Australia: The illogic of the prolifers Print E-mail
Sydney Morning Herald --  Wednesday March 9 2005
If terminations are really murder, there should be no abortion debate

Anti-abortion campaigners do not follow the logic of their frequent references to child killing, writes Emily Maguire.

By allowing abortion to remain on the Medicare schedule, the Federal
Government is offering to "pay you a subsidy to have your child killed by
abortion", said Right to Life Australia's Margaret Tighe last month.

To Tighe, an abortion is not a medical procedure to end an unwanted
pregnancy; it is a procedure in which a child is killed. In light of this
view, it is astounding that Tighe is worried about a triviality like
funding. If something is killing children, shouldn't the priority be to stop
it, regardless of how it is being paid for?

To supporters of abortion, an embryo is not a child. If left alone, it may
develop into one, but during the first trimester it is a mass of relatively
undifferentiated cells that exist as a part of a woman's body.

Disposing of this cell cluster is called abortion, and the law says that
under some circumstances this is legal. Disposal of children is called
murder and is rightly abhorred and condemned by the entire community. As a
supporter of legal abortion I am sickened to hear anti-abortion crusaders
talk on the one hand about the killing of children and on the other about
government funding.

If I believed legalised child murder were taking place in this country I
would be screaming at the top of my voice to have this stopped immediately.
Then I would not rest until all of those responsible were charged and

Yet Tighe is concerned about who pays. The Health Minister, Tony Abbott, and
the National Party senator Ron Boswell are worried about how many abortions
are performed each year.

Peter Barnes, a Presbyterian Church representative at a January forum of
religious leaders, referred to abortion as "killing youngsters". Yet he
signed a document which demands intensive pre-abortion counselling and the
publication of abortion statistics, but not, significantly, tightening of
abortion laws. So the "killing of youngsters" is OK as long as their killers
receive proper counselling and the murder is noted down for the public record?

The Federal Opposition Leader, Kim Beazley, is "opposed to abortion" as he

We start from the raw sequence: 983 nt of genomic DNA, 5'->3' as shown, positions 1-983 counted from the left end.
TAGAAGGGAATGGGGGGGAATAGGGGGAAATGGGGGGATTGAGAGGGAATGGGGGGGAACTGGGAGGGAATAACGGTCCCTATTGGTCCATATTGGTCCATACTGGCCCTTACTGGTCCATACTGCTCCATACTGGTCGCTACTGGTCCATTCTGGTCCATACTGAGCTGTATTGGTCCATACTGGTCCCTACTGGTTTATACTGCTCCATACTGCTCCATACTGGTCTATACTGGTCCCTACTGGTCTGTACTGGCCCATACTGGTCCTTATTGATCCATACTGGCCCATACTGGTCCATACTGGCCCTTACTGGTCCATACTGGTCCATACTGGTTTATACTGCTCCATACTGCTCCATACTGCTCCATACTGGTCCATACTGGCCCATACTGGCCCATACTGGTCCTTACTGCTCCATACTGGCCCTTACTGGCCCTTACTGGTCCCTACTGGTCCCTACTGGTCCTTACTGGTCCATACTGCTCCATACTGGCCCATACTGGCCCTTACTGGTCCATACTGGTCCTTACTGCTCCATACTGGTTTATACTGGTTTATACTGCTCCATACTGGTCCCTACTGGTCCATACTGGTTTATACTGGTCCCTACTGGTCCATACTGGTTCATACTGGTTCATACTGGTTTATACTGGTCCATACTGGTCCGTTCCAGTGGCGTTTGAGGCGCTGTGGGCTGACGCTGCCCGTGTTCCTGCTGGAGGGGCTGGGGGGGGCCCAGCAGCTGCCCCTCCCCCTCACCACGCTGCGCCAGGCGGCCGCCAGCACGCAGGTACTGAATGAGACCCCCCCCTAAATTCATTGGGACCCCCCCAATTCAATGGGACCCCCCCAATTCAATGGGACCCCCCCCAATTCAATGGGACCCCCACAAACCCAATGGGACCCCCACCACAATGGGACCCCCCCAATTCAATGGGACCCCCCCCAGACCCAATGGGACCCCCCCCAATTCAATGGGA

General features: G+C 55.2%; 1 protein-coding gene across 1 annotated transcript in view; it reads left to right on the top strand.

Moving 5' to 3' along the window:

thinks "it involves issues of life". He does not, however, think it should
be subject to "criminal sanctions". This is the kind of hazy,
euphemism-filled non-stance that so many politicians take on abortion.

Imagine a senior politician announcing that he was personally opposed to
child abuse but didn't think it should be a crime. Yet when it comes to
abortion we accept this kind of ludicrous equivocation without question.

The Liberal backbencher Danna Vale last month introduced a new distraction
into the debate when she announced she would push for an inquiry into
post-abortion depression. This is a distraction, not because a woman's
mental health is unimportant, but because it is irrelevant to the central
question of the legality of abortion.

Some women suffer from depression following an abortion, and some women
suffer from depression following childbirth. Both sets of women deserve care
and support, and neither group is evidence that the process preceding the
depression is an inherently damaging one.

Information on post-abortion and postnatal depression is widely available
and routinely supplied to pregnant women by health-care providers. A woman
deciding to undergo any surgical procedure is able to weigh up the potential
risks for herself. She doesn't need a government inquiry to do so for her.

It's time for politicians to stop having a bet each way and for
anti-abortion campaigners to say what they really mean. Premeditated,
cold-blooded child murder is not a matter for debate. If abortion is
equivalent to infanticide, shouldn't the women who have authorised this
killing and the doctors who have carried it out be prosecuted and incarcerated?

I don't believe abortion is murder and the law agrees with me. If I'm wrong,
if the law is wrong, then about a quarter of Australian women are murderers
and millions of men and women are knowing accomplices.

This is the reality of the debate that Abbot, Boswell and others want us to
have. Abortion is murder, or it is not.

If you believe the former, then I challenge you to gather your evidence and
take your case to the Parliament, to the courts, to the media. If you
believe abortion is unpleasant or immoral, you have every right to that
belief, but you do not have the right to accuse millions of law-abiding
adults of being child killers, or to interfere in a woman's private decision
to undergo a legal medical procedure.

Emily Maguire is the author of Taming the Beast (Brandl & Schlesinger).